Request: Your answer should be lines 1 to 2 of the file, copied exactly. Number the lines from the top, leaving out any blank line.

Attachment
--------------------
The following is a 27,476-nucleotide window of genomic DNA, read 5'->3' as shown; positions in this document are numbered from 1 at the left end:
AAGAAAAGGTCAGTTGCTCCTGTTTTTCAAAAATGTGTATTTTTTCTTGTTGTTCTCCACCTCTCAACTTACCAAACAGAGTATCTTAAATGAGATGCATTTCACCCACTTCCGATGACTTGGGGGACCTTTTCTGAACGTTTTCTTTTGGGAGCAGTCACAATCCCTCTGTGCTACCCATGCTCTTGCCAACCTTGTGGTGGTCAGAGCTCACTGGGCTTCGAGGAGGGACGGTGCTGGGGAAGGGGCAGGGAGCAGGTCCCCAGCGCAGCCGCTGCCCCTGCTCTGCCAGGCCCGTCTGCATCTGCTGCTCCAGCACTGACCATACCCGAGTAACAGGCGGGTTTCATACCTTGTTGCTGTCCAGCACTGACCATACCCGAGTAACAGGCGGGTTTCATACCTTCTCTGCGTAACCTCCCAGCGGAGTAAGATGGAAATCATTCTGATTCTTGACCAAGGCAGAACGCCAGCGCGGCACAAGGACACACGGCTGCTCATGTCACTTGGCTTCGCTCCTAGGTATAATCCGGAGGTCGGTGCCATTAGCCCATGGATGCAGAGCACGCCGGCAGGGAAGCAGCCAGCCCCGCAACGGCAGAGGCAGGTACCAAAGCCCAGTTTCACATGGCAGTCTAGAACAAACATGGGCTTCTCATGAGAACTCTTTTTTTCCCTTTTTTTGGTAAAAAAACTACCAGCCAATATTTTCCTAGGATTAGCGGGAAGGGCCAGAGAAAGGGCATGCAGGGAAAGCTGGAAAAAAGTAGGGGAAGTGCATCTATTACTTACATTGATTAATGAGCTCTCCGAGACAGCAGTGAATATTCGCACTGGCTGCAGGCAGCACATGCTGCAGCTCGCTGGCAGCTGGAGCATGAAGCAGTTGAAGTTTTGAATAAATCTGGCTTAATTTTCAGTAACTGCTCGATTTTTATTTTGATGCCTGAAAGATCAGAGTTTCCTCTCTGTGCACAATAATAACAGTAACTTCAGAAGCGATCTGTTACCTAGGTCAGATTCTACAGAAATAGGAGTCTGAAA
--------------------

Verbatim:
The following is a 27,476-nucleotide window of genomic DNA, read 5'->3' as shown; positions in this document are numbered from 1 at the left end:
AAGAAAAGGTCAGTTGCTCCTGTTTTTCAAAAATGTGTATTTTTTCTTGTTGTTCTCCACCTCTCAACTTACCAAACAGAGTATCTTAAATGAGATGCATTTCACCCACTTCCGATGACTTGGGGGACCTTTTCTGAACGTTTTCTTTTGGGAGCAGTCACAATCCCTCTGTGCTACCCATGCTCTTGCCAACCTTGTGGTGGTCAGAGCTCACTGGGCTTCGAGGAGGGACGGTGCTGGGGAAGGGGCAGGGAGCAGGTCCCCAGCGCAGCCGCTGCCCCTGCTCTGCCAGGCCCGTCTGCATCTGCTGCTCCAGCACTGACCATACCCGAGTAACAGGCGGGTTTCATACCTTGTTGCTGTCCAGCACTGACCATACCCGAGTAACAGGCGGGTTTCATACCTTCTCTGCGTAACCTCCCAGCGGAGTAAGATGGAAATCATTCTGATTCTTGACCAAGGCAGAACGCCAGCGCGGCACAAGGACACACGGCTGCTCATGTCACTTGGCTTCGCTCCTAGGTATAATCCGGAGGTCGGTGCCATTAGCCCATGGATGCAGAGCACGCCGGCAGGGAAGCAGCCAGCCCCGCAACGGCAGAGGCAGGTACCAAAGCCCAGTTTCACATGGCAGTCTAGAACAAACATGGGCTTCTCATGAGAACTCTTTTTTTCCCTTTTTTTGGTAAAAAAACTACCAGCCAATATTTTCCTAGGATTAGCGGGAAGGGCCAGAGAAAGGGCATGCAGGGAAAGCTGGAAAAAAGTAGGGGAAGTGCATCTATTACTTACATTGATTAATGAGCTCTCCGAGACAGCAGTGAATATTCGCACTGGCTGCAGGCAGCACATGCTGCAGCTCGCTGGCAGCTGGAGCATGAAGCAGTTGAAGTTTTGAATAAATCTGGCTTAATTTTCAGTAACTGCTCGATTTTTATTTTGATGCCTGAAAGATCAGAGTTTCCTCTCTGTGCACAATAATAACAGTAACTTCAGAAGCGATCTGTTACCTAGGTCAGATTCTACAGAAATAGGAGTCTGAAA